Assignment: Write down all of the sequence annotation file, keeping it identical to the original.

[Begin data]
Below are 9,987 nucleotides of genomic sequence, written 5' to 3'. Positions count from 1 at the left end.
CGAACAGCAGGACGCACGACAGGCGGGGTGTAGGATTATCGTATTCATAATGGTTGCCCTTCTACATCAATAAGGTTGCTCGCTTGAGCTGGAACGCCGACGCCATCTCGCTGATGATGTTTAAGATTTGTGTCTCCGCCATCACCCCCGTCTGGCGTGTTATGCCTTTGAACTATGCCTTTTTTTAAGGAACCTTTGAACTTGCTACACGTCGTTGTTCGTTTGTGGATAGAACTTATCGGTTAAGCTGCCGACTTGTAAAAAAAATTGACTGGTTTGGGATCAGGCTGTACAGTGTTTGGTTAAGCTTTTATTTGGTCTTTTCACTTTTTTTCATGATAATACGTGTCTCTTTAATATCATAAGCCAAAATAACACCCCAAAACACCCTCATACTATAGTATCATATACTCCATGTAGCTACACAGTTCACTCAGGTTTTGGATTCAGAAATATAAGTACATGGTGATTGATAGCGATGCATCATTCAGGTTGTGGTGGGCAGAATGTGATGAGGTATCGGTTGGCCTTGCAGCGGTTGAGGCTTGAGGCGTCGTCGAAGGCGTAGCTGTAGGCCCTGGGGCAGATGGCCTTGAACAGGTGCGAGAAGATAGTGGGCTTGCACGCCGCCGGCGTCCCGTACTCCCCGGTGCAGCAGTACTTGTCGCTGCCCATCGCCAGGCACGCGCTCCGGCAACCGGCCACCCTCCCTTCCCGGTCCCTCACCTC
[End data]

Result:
Below are 9,987 nucleotides of genomic sequence, written 5' to 3'. Positions count from 1 at the left end.
CGAACAGCAGGACGCACGACAGGCGGGGTGTAGGATTATCGTATTCATAATGGTTGCCCTTCTACATCAATAAGGTTGCTCGCTTGAGCTGGAACGCCGACGCCATCTCGCTGATGATGTTTAAGATTTGTGTCTCCGCCATCACCCCCGTCTGGCGTGTTATGCCTTTGAACTATGCCTTTTTTTAAGGAACCTTTGAACTTGCTACACGTCGTTGTTCGTTTGTGGATAGAACTTATCGGTTAAGCTGCCGACTTGTAAAAAAAATTGACTGGTTTGGGATCAGGCTGTACAGTGTTTGGTTAAGCTTTTATTTGGTCTTTTCACTTTTTTTCATGATAATACGTGTCTCTTTAATATCATAAGCCAAAATAACACCCCAAAACACCCTCATACTATAGTATCATATACTCCATGTAGCTACACAGTTCACTCAGGTTTTGGATTCAGAAATATAAGTACATGGTGATTGATAGCGATGCATCATTCAGGTTGTGGTGGGCAGAATGTGATGAGGTATCGGTTGGCCTTGCAGCGGTTGAGGCTTGAGGCGTCGTCGAAGGCGTAGCTGTAGGCCCTGGGGCAGATGGCCTTGAACAGGTGCGAGAAGATAGTGGGCTTGCACGCCGCCGGCGTCCCGTACTCCCCGGTGCAGCAGTACTTGTCGCTGCCCATCGCCAGGCACGCGCTCCGGCAACCGGCCACCCTCCCTTCCCGGTCCCTCACCTC